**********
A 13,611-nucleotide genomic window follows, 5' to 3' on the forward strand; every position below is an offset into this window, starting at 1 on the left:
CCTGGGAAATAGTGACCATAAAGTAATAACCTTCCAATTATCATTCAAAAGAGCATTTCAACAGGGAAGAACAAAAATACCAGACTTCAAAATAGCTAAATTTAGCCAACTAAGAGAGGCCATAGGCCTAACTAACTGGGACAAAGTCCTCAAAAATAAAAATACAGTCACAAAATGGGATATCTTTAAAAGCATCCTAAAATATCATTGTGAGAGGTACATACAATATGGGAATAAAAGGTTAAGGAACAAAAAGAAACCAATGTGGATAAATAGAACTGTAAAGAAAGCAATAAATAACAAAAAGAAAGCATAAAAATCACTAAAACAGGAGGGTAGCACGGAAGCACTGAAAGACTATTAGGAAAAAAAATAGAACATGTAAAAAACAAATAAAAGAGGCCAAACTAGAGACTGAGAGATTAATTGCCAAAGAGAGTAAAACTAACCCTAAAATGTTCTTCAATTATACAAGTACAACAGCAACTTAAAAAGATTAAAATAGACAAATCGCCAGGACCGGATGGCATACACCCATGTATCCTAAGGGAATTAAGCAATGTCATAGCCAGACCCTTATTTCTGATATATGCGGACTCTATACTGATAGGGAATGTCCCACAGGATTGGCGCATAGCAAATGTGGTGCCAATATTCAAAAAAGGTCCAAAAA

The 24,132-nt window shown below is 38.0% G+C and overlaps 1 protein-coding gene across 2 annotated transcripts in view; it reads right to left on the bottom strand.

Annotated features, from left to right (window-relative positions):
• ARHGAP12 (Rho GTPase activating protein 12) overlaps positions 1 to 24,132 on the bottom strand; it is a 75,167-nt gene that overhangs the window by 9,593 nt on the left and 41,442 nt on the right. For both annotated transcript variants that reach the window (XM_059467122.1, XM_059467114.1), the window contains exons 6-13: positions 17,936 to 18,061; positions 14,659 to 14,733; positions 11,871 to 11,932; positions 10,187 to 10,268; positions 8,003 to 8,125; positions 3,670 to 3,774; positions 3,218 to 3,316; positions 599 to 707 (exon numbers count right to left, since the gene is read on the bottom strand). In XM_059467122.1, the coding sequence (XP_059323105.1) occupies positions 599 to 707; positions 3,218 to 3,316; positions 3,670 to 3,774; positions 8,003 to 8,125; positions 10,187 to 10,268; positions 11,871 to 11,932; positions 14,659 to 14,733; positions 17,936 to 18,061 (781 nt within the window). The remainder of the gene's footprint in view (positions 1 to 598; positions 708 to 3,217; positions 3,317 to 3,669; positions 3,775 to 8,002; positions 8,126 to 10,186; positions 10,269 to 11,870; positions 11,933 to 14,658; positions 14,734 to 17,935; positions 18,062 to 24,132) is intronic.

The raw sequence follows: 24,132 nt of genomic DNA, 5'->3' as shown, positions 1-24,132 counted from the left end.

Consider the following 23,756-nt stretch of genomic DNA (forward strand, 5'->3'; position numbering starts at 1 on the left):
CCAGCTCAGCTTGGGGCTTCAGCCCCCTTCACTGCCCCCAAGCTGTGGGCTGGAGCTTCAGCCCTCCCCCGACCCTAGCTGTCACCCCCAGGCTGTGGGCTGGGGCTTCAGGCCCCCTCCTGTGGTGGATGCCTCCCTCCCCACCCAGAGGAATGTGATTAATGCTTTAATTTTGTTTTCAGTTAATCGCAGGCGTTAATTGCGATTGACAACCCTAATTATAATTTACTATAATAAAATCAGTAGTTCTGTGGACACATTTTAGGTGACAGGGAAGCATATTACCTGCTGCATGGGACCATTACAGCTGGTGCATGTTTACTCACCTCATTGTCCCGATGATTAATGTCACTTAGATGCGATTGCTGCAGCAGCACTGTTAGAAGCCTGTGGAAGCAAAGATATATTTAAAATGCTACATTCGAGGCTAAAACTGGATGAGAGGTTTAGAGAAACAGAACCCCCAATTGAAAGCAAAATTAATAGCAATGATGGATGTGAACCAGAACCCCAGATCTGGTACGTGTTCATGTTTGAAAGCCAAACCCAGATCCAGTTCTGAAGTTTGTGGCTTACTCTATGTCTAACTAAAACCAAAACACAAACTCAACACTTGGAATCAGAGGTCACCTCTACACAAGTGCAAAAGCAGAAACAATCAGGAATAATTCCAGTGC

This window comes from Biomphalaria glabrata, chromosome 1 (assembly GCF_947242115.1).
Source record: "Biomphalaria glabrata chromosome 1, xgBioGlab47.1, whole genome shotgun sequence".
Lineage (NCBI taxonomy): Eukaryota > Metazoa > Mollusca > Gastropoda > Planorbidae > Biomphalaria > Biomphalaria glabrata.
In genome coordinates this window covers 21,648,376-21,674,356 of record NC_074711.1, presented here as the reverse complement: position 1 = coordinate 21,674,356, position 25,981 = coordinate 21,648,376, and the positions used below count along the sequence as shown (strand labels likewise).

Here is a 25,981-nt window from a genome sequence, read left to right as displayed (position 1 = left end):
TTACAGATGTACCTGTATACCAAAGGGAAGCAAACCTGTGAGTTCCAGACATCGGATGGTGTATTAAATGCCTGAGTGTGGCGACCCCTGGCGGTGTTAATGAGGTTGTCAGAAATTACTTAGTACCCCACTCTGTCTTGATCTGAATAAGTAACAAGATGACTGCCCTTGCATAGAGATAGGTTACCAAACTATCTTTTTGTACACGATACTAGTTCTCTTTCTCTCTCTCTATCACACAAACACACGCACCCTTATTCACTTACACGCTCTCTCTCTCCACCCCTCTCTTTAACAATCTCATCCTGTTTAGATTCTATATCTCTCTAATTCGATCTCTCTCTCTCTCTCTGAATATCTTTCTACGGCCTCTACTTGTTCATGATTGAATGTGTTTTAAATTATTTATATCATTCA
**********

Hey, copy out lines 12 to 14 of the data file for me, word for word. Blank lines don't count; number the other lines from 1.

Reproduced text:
In genome coordinates this window covers 21,648,376-21,674,356 of record NC_074711.1, presented here as the reverse complement: position 1 = coordinate 21,674,356, position 25,981 = coordinate 21,648,376, and the positions used below count along the sequence as shown (strand labels likewise).

Here is a 25,981-nt window from a genome sequence, read left to right as displayed (position 1 = left end):
TTACAGATGTACCTGTATACCAAAGGGAAGCAAACCTGTGAGTTCCAGACATCGGATGGTGTATTAAATGCCTGAGTGTGGCGACCCCTGGCGGTGTTAATGAGGTTGTCAGAAATTACTTAGTACCCCACTCTGTCTTGATCTGAATAAGTAACAAGATGACTGCCCTTGCATAGAGATAGGTTACCAAACTATCTTTTTGTACACGATACTAGTTCTCTTTCTCTCTCTCTATCACACAAACACACGCACCCTTATTCACTTACACGCTCTCTCTCTCCACCCCTCTCTTTAACAATCTCATCCTGTTTAGATTCTATATCTCTCTAATTCGATCTCTCTCTCTCTCTCTGAATATCTTTCTACGGCCTCTACTTGTTCATGATTGAATGTGTTTTAAATTATTTATATCATTCA